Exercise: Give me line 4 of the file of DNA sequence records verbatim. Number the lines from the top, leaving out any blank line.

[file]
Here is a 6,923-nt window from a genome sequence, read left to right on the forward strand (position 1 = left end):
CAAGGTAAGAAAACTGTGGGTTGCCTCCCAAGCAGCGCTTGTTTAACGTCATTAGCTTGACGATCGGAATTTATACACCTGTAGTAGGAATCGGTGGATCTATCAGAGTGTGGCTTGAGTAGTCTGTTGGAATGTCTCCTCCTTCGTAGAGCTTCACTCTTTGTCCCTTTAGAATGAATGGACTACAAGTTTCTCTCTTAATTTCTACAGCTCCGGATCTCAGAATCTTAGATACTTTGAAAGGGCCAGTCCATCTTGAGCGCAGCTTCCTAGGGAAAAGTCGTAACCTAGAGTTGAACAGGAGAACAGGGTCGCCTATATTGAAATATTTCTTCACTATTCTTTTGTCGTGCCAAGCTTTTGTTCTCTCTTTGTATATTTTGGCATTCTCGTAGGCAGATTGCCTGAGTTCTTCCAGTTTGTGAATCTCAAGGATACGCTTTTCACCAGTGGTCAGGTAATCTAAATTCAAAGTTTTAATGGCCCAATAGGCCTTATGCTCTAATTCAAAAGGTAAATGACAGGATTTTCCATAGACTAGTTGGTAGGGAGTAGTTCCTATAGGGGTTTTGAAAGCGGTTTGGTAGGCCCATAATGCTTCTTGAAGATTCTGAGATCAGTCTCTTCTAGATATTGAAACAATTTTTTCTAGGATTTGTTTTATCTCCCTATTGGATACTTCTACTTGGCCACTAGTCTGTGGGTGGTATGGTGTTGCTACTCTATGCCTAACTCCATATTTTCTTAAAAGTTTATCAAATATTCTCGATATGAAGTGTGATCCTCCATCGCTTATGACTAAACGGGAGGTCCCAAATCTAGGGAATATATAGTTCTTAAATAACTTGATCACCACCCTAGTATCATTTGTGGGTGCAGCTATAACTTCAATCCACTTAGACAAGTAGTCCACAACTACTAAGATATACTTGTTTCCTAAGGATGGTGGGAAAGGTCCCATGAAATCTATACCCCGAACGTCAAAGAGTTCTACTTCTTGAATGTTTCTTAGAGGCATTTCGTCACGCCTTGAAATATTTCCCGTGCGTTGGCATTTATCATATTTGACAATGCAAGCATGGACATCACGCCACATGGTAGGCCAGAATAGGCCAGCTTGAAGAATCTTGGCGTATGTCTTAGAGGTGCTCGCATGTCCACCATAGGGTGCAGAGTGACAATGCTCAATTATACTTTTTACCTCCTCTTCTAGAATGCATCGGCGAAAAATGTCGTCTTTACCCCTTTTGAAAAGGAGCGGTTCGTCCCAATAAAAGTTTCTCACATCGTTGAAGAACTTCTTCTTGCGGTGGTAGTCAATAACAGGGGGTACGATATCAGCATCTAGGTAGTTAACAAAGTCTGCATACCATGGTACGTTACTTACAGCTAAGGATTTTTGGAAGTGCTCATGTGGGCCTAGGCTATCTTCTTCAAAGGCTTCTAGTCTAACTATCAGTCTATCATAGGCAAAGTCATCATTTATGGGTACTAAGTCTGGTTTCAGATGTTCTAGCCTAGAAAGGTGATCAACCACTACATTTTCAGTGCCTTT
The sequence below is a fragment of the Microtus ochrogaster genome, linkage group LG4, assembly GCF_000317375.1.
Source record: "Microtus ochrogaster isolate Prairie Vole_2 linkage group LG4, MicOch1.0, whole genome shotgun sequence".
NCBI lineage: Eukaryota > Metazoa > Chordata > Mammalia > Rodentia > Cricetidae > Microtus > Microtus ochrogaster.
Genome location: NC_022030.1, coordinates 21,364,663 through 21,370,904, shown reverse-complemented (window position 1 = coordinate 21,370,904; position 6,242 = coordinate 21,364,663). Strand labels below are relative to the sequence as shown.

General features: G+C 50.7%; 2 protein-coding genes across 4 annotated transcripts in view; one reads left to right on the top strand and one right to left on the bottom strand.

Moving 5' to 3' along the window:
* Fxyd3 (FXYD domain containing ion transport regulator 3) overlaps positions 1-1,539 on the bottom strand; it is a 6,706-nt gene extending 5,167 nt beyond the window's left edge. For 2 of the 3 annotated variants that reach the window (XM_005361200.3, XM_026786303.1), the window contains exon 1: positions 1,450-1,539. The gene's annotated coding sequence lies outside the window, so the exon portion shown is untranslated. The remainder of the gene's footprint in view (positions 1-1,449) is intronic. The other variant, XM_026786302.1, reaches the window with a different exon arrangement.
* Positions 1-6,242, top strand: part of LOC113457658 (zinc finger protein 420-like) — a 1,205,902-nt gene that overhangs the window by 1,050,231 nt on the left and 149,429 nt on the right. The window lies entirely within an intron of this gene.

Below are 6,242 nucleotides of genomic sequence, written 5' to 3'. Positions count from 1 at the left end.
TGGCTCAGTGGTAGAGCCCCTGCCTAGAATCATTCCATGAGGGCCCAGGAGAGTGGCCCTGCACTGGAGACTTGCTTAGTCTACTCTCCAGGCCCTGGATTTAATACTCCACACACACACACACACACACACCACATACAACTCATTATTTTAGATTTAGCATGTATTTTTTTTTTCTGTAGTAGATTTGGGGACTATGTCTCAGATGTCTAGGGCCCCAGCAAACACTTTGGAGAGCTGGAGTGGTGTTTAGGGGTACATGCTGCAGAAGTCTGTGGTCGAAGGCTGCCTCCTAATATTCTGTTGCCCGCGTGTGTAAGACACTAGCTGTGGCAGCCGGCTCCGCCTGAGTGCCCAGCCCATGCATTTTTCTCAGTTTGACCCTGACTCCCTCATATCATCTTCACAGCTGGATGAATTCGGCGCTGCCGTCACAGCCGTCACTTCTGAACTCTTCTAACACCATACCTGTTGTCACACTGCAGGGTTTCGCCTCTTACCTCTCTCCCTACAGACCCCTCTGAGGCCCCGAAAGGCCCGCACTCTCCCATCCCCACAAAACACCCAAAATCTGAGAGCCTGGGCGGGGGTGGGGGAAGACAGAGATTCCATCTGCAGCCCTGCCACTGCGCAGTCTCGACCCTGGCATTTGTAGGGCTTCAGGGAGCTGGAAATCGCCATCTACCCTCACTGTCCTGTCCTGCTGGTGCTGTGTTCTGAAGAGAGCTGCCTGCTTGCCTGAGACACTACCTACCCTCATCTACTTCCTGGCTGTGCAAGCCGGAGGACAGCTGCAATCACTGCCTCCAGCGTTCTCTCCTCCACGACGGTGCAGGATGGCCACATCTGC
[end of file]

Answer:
Source record: "Microtus ochrogaster isolate Prairie Vole_2 linkage group LG4, MicOch1.0, whole genome shotgun sequence".